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My, How You've Grown

This month marked the six year anniversary of my mom’s death. As usual, time managed to dull many emotions and left only memories and regrets in their place. Tear jerker mother/daughter commercials that used to make me sob now only occasionally cause me to tear up. In spite of that, there still seems to be a raw nerve or two lurking around and waiting for the right time to make itself known.
Having always been a freak for dates, I tend to remember the date and/or time of all kinds of life events. So for me, remembering her and the events surrounding her passing isn’t just about the morning I found her, or the day of the memorial, it’s also about all the other days.
Days like the last day I saw her (we fought) and had veggie tacos for dinner; or the last time we spoke on the phone (the 4th of July).  Or, the day after that which turned out to be last time she would ever call me, I was under the weather and had my husband take the call. She didn’t answer when I called her back later that evening. She never answered over the course of the next two days either. The memories of those days are the ones that really make me sick to my stomach.
After a surreal week and a half, I had to turn right around and pack up her apartment. It was a struggle to decide what to keep and what to donate. As an only child whose parents had divorced eons ago, I was the only one to settle her affairs. It was difficult to part with anything. I would pick up a towel and feel like I was touching her hand, the towel acting as a bridge across time and space. In the end, I managed to weed through the remnants of her life and carefully pack up boxes that would eventually take me years to be able to reopen to sort through again.
These were dark days, but they also came with a sense of clarity and a weird sort of peace. For a long time, I wasn’t fazed by anything or anyone. There wasn’t anything important enough to get a rise out of me. I operated in a dead zone of emotion and felt a strange kind of empathy and kindness for nearly everyone I encountered. In the years since, I have made it a priority to keep that peaceful detachment, like a Labrador running through the mud puddle of life, letting the beads of bullshit roll off my coat.
But, for some reason this July I oscillated between rage and keeping my cool. I kept letting little things get my blood up to a hard boil. In under two weeks, I managed to alienated myself at work, test the patience of my very understanding spouse and piss my neighbor off – well, that one was HIS fault – honest!
I think year VI may have been the year of anger. A time to purge any negative emotions left clinging to the cracks and crevices of my memory. It takes guts to get pissed off at your dead mother and it takes brutal honesty to admit that you have those feelings. But, late one night this year when I hurled accusations and obscenities into the balmy south Florida sky, I could almost hear her egging me on; encouraging me to let it all out, telling me my anger was valid, toxic and needed to go.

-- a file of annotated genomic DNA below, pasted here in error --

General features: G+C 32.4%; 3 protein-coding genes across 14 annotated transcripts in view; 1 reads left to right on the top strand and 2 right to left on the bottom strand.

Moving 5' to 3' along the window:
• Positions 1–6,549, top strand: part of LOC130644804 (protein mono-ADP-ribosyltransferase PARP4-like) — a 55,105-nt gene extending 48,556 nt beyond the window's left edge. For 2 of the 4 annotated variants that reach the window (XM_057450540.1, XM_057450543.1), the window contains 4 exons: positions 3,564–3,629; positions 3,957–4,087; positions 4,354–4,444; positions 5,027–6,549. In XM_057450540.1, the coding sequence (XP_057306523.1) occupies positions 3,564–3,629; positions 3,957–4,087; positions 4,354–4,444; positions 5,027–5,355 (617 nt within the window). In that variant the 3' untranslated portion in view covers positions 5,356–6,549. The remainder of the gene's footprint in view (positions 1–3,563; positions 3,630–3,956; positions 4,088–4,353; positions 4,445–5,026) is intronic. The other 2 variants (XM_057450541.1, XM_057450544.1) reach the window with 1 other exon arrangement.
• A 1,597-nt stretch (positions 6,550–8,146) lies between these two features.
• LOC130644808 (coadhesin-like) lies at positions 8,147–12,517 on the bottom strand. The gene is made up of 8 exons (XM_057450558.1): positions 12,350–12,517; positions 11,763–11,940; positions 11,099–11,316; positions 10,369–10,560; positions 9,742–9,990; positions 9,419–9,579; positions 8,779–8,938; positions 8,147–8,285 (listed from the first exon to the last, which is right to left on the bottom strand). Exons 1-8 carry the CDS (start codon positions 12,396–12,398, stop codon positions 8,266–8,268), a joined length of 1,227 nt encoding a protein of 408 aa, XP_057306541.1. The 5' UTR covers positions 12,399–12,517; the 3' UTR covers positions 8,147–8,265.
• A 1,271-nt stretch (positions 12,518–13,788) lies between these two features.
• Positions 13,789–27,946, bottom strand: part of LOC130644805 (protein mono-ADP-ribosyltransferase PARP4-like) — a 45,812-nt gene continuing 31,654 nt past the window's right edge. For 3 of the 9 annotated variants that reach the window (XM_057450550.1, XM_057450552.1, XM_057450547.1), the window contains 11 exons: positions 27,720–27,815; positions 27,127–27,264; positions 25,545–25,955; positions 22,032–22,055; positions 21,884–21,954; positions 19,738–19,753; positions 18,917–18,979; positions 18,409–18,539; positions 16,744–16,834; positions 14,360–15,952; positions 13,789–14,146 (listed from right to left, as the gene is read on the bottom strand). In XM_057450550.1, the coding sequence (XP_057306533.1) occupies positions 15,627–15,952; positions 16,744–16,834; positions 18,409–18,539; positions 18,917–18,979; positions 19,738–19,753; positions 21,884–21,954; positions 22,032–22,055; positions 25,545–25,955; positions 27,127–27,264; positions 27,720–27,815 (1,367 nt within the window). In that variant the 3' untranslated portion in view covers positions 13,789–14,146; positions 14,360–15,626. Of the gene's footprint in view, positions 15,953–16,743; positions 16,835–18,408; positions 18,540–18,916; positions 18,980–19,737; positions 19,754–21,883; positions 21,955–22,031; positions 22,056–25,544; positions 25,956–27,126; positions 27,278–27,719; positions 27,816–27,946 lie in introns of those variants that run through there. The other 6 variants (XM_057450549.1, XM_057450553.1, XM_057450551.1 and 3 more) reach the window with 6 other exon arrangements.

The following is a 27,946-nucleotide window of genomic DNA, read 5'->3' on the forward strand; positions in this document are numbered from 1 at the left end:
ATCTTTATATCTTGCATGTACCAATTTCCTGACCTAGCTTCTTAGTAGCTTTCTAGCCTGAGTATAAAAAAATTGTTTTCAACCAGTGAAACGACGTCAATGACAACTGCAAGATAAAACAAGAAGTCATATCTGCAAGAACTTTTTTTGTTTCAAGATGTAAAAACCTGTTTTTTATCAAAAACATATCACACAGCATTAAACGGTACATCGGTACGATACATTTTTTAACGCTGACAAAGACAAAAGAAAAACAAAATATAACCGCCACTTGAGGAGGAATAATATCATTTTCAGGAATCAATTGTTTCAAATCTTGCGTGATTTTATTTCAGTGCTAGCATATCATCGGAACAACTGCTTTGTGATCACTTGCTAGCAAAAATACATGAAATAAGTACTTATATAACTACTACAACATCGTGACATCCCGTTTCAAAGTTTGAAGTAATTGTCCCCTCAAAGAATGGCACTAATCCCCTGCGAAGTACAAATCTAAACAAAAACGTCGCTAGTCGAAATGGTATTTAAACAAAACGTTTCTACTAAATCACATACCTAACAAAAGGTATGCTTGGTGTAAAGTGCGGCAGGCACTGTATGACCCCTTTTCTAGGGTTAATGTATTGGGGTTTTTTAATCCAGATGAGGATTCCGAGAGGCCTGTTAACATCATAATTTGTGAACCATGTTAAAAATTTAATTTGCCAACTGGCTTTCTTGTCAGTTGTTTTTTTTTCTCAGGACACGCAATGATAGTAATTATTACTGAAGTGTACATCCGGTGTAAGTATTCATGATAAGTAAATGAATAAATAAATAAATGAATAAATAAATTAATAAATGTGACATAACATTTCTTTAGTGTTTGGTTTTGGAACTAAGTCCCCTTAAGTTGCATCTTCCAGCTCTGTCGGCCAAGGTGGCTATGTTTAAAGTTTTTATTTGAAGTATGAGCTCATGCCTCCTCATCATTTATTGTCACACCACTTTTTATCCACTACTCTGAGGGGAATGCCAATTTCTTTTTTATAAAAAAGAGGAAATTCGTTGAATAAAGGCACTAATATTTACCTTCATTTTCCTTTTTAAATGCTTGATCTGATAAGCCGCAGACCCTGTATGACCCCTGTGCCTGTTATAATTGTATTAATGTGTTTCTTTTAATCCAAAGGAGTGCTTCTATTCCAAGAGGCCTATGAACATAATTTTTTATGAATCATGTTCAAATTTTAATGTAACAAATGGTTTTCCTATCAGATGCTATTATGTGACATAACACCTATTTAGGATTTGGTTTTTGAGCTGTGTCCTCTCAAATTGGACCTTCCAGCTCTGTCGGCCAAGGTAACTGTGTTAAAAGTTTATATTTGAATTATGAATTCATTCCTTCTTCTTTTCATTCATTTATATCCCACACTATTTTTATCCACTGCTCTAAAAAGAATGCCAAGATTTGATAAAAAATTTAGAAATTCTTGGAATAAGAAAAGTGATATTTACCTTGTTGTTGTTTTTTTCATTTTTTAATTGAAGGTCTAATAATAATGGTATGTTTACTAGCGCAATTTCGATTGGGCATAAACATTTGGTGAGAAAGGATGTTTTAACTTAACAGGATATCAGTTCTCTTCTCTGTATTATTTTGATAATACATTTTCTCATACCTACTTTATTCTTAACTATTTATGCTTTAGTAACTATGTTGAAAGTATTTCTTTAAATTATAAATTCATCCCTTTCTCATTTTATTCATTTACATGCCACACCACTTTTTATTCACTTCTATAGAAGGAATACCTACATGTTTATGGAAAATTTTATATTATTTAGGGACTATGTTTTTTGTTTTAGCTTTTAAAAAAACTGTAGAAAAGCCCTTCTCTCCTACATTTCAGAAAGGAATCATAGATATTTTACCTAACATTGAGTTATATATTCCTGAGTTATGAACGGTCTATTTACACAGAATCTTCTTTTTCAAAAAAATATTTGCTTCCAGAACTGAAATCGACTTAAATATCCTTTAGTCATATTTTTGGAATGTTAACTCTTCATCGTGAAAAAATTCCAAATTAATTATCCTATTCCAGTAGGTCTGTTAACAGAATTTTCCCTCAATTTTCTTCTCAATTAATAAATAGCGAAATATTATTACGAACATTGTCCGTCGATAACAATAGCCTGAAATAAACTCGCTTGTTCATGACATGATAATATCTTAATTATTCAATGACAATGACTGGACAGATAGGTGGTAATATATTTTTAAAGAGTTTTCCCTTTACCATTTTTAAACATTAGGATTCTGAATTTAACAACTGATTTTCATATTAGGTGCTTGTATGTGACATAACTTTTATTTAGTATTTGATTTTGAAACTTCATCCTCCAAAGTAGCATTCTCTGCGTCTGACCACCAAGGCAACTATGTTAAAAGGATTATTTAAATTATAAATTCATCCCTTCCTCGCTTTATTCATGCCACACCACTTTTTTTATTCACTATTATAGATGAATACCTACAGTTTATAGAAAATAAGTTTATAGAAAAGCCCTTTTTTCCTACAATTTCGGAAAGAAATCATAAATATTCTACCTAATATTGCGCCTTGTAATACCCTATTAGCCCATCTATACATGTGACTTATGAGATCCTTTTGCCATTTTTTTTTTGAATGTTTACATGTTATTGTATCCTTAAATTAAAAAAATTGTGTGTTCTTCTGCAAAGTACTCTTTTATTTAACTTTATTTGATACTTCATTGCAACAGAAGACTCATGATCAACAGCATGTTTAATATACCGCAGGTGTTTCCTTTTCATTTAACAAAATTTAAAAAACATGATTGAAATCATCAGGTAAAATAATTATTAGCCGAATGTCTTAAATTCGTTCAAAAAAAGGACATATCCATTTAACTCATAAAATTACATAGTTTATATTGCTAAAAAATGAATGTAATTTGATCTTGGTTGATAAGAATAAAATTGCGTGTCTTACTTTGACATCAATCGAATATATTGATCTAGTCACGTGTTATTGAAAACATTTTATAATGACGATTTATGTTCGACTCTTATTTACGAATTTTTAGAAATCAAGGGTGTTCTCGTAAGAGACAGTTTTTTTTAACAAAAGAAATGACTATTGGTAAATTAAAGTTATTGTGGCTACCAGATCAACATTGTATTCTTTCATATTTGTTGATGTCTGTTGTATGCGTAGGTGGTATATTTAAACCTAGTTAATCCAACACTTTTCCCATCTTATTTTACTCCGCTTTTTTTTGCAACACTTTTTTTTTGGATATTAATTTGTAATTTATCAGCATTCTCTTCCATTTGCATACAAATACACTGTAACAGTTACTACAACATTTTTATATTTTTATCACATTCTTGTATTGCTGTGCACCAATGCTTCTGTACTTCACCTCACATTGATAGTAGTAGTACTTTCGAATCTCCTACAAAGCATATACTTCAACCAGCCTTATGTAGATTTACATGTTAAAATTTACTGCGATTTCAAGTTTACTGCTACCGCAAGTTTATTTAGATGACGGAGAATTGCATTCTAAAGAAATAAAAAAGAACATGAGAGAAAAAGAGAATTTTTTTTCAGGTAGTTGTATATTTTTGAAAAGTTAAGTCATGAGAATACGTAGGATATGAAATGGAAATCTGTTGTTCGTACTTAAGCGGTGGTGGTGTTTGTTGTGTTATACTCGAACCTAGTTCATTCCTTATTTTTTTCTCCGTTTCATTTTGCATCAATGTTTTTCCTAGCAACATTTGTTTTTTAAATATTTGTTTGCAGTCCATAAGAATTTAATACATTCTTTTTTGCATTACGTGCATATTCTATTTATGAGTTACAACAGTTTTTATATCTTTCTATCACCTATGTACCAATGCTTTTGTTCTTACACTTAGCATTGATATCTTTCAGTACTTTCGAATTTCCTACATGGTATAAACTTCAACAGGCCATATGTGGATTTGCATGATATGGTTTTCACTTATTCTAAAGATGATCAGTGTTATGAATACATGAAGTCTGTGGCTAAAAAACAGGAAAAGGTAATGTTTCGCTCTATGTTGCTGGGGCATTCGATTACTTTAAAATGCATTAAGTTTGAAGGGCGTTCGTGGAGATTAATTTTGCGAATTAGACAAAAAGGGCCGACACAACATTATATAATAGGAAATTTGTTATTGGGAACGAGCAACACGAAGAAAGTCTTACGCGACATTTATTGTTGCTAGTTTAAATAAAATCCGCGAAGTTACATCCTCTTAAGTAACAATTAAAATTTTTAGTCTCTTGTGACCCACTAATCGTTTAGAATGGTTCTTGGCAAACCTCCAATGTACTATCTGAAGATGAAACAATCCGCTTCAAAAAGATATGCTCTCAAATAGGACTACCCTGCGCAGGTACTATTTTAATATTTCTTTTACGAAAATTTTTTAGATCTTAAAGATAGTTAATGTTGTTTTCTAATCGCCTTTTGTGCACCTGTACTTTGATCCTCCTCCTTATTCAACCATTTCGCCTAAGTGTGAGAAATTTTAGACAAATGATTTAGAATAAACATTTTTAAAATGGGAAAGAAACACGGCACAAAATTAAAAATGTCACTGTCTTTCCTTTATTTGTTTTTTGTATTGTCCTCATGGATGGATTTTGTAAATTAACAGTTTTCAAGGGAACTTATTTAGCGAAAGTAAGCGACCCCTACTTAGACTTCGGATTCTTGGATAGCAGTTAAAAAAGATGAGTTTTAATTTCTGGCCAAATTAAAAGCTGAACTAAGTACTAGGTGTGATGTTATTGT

Fortunately, I seem to be regaining some of my composure and patience. Whatever I was possessed with has seemed to run its course (hopefully) and I’m feeling decompressed and a little more, how should I say…appropriate; a little sad, a little teary, but ultimately remembering and cherishing the memories – good and bad – that I have of my mother.
In memory
Debra Lynn Progar 3.19.1954 – 7.7.2005

2 responses to “My, How You've Grown”

  1. Avatar WreckedUm says:

    I understand where you are coming from. My mom passed away seven years ago, and it was somewhat sudden. I say somewhat because for 6 months she was back and forth with her doctor over back pain, and shoulder pain, where one visit led to another then some advil then a nerve specialist then finally an MRI that showed it was a giant tumor sitting on a nerve in her back. the cancer started in her lungs. By the time she got an appointment with a surgeon, the cancer had metastasized, and was in her bones, in her blood. She went in for chemo and died three days later. A week before she was driving to the grocery store to pick up milk.
    On our refrigerator, I still have a letter from a nerve specialist that came to the house the day we buried her saying she had a pinched nerve and needed to be put on muscle relaxers. I still have a lot of blame built up over all that.

    • Avatar Emilybb says:

      Wow, that is an incredible experience. Sorry for your loss. It isn't something many people our age have to deal with, but when I think of all the children out there that have lost one or both parents, I feel fortunate to have had my mom around for 31 years.
      My mom was a Type 1 diabetic, so she was always told she would have a short lifespan. But, the events that led up to her death began with a fall that destroyed her ankle. Her memorial service was exactly 1 year to the day of the fall.
      Thanks for the comment!

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Emily Billings About Emily Billings

Emily Billings is a freelance writer and reluctant marketing director living in South Florida. She doesn't like liars, fakes or phoneys but loves cheese. She spends most of her time at the beach either being lazy or participating in beachy activities like body-boarding and snorkeling. She also enjoys hitting lobs or high backhands that her husband can't return on the tennis court. After a long day, there isn't anything Emily enjoys more than spending time with her husband and cats hypothesizing about the collapse of modern civilization and planning their survival.

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